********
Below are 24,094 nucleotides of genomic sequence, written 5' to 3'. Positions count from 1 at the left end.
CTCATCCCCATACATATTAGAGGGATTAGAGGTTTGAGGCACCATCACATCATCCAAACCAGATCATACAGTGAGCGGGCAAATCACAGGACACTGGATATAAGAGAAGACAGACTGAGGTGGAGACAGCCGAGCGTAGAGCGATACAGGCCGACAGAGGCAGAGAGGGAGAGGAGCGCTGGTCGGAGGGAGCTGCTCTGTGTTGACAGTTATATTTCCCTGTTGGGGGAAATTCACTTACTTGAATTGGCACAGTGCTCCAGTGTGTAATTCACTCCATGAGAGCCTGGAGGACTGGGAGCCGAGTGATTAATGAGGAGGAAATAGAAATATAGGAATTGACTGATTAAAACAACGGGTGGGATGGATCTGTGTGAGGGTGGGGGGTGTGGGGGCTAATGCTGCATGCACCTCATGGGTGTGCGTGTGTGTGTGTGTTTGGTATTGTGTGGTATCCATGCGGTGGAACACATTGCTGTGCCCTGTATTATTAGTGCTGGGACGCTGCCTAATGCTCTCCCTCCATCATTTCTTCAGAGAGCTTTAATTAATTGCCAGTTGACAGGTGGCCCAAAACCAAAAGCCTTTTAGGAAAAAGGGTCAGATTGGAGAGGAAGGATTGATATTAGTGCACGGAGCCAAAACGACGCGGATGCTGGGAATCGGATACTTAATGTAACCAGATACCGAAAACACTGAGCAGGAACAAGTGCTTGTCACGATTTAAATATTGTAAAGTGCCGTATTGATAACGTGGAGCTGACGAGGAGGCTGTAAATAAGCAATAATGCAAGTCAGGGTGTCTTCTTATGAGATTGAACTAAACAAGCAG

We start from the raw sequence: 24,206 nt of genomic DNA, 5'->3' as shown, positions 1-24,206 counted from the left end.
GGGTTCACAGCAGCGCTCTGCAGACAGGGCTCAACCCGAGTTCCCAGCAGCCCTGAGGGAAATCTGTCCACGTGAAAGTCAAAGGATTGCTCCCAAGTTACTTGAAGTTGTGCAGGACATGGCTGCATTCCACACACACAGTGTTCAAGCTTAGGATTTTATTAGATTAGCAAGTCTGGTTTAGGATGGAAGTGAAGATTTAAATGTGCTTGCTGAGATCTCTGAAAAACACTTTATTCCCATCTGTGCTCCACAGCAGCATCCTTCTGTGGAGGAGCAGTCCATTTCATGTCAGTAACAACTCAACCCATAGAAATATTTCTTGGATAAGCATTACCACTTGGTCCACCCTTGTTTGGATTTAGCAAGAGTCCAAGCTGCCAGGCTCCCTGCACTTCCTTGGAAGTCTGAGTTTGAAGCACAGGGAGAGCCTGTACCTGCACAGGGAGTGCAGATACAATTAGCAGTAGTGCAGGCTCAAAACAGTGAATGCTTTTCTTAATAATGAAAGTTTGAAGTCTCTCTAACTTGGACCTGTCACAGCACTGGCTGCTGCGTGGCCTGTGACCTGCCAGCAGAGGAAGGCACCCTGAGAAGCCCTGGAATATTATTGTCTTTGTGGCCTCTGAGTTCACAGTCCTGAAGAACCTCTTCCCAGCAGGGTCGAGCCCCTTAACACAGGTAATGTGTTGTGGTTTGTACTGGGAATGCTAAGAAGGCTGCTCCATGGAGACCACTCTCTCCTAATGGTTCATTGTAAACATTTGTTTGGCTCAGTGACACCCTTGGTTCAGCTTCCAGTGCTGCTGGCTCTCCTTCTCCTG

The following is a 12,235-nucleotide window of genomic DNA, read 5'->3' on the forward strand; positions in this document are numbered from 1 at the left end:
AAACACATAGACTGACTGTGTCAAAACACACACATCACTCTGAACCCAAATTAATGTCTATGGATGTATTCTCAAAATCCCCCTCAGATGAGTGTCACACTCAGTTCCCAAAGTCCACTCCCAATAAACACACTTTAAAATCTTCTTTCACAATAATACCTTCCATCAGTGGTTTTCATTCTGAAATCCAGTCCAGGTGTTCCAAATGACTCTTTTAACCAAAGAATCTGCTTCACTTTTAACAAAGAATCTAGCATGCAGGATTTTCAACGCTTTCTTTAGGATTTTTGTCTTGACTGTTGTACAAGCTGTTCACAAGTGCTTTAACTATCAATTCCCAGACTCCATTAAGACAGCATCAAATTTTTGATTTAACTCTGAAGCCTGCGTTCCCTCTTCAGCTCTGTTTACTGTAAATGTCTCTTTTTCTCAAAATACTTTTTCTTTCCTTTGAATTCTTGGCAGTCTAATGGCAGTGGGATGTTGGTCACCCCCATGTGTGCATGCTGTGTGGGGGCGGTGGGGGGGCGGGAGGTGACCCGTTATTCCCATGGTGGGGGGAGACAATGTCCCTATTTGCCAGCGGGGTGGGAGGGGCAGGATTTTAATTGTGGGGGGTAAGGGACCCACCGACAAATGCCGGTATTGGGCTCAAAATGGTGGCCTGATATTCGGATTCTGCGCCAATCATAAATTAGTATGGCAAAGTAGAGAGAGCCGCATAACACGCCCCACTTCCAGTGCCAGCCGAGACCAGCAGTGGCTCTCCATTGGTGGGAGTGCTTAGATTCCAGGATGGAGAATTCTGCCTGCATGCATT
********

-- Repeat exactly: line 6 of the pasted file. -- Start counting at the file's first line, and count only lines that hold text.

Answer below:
AAACACATAGACTGACTGTGTCAAAACACACACATCACTCTGAACCCAAATTAATGTCTATGGATGTATTCTCAAAATCCCCCTCAGATGAGTGTCACACTCAGTTCCCAAAGTCCACTCCCAATAAACACACTTTAAAATCTTCTTTCACAATAATACCTTCCATCAGTGGTTTTCATTCTGAAATCCAGTCCAGGTGTTCCAAATGACTCTTTTAACCAAAGAATCTGCTTCACTTTTAACAAAGAATCTAGCATGCAGGATTTTCAACGCTTTCTTTAGGATTTTTGTCTTGACTGTTGTACAAGCTGTTCACAAGTGCTTTAACTATCAATTCCCAGACTCCATTAAGACAGCATCAAATTTTTGATTTAACTCTGAAGCCTGCGTTCCCTCTTCAGCTCTGTTTACTGTAAATGTCTCTTTTTCTCAAAATACTTTTTCTTTCCTTTGAATTCTTGGCAGTCTAATGGCAGTGGGATGTTGGTCACCCCCATGTGTGCATGCTGTGTGGGGGCGGTGGGGGGGCGGGAGGTGACCCGTTATTCCCATGGTGGGGGGAGACAATGTCCCTATTTGCCAGCGGGGTGGGAGGGGCAGGATTTTAATTGTGGGGGGTAAGGGACCCACCGACAAATGCCGGTATTGGGCTCAAAATGGTGGCCTGATATTCGGATTCTGCGCCAATCATAAATTAGTATGGCAAAGTAGAGAGAGCCGCATAACACGCCCCACTTCCAGTGCCAGCCGAGACCAGCAGTGGCTCTCCATTGGTGGGAGTGCTTAGATTCCAGGATGGAGAATTCTGCCTGCATGCATT